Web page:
Hurricane Laura impacts NSU

Brianna Corley 

Copy Editor

On Thursday, Aug. 27, Hurricane Laura tore through Louisiana, hitting Natchitoches and Northwestern State University. From the shattered glass of Iberville Dining Hall to the entire campus being left without power, all the Natchitoches community has felt the storm’s affects. 

Hannah Durgin, junior biology major, was on campus when Hurricane Laura hit. 

“After hearing about the hurricane, I did not anticipate it being this destructive,” Durgin said. “If anything, I thought it was going to be another storm that I didn’t need to be worried about.” 

Durgin had decided to ride out the storm with two of her friends in the campus dorms. They all slept through the hurricane and woke up to destruction. 

“When looking around campus I saw that the hurricane was as significant as everyone made it seem,” Durgin said. 

Durgin believes that Hurricane Laura has allowed NSU to become even furthered prepared if another hurricane were to come. 

“I think this made us more aware of things we can prevent or make better,” Durgin said. 

Frances Conine, Vice President for the Student Experience and Dean of Students had been informed that winds for Hurricane Laura were forecast at 90-100 miles per hour. From this prediction, she suspected the possibility of NSU being affected. 

“I am always hopeful that hurricanes will down-grade by the time they get to us in this part of Louisiana,” Conine said.  “Laura is certainly the worst storm we have had in my time at NSU.” 

Conine was grateful that power was restored on campus quickly as many NSU employees are still without power and water. 

“NSU is a community of resilient students, faculty, and staff. We have solid leadership and we have students who want to do the right thing,” Conine said. “We adjusted well to COVID and we are adjusting to the aftermath of Laura.” 

Conine stated that in her experience people come together during hard times, especially NSU students and employees.  

“I am hearing from NSU students and employees who are going to Lake Charles to help,” Conine said.  “NSU leadership is in contact with colleagues at McNeese State University to offer assistance and support.”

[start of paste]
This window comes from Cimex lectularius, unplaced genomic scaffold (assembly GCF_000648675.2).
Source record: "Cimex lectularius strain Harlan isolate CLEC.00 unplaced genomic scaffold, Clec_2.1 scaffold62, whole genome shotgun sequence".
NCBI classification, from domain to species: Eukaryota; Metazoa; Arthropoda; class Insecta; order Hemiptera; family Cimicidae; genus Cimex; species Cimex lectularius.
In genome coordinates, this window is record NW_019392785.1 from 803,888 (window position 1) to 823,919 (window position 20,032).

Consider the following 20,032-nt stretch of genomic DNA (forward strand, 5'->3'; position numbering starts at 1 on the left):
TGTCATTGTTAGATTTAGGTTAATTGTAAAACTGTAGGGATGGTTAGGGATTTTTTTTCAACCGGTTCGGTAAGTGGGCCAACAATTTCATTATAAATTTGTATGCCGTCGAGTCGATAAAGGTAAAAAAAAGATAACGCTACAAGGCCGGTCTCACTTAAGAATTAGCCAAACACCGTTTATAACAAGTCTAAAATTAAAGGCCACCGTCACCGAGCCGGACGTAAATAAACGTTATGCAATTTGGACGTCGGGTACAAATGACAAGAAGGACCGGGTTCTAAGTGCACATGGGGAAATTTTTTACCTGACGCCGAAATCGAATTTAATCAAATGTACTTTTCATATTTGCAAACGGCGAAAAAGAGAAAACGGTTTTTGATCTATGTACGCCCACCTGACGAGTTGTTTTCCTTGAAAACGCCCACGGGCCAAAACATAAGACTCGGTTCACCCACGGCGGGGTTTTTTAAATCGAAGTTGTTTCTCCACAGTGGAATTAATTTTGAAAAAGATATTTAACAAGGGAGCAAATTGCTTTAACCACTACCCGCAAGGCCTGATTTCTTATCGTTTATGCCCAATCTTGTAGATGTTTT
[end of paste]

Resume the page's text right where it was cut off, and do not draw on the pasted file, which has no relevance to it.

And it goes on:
NSU communicates often with the University of LA Board Office as well as with the Board of Regents and started preparing for the storm before it hit.  

“We all know we have jobs to do,” Conine said. “We share information with each other, and we share that information with our community as often as we can. Like with COVID, we are working with State agencies that provide information, resources, and support. “ 

Mrs. Jennifer Kelly, Assistant to the Provost for Academic Support and Auxiliary Services, worked at NSU when Hurricane Rita passed through Natchitoches in 2005. 

“I did anticipate some destruction. I did not believe that it would be this destructive and historical,” Kelly said. “However, I feel that we did a great job at NSU preparing our campus for the storm.” 

Kelly was on campus Thursday morning just after the storm cleared. Several NSU buildings had roof and glass damage, trees and debris draped themselves across the campus grounds. 

Kelly recalled seeing the glass shattered from Iberville Dining Hall and immediately focusing on assessing the damages to secure the building so that NSU could continue feeding its students. 

Despite the hardships, Kelly stated the semester had been off to a great start and that NSU will continue to make great strides when classes resume next week 

“NSU is persevering!” Kelly said, “The faculty and staff will continue to work with students who will still have affects from the storm as we move into the semester. We are one big family.” 

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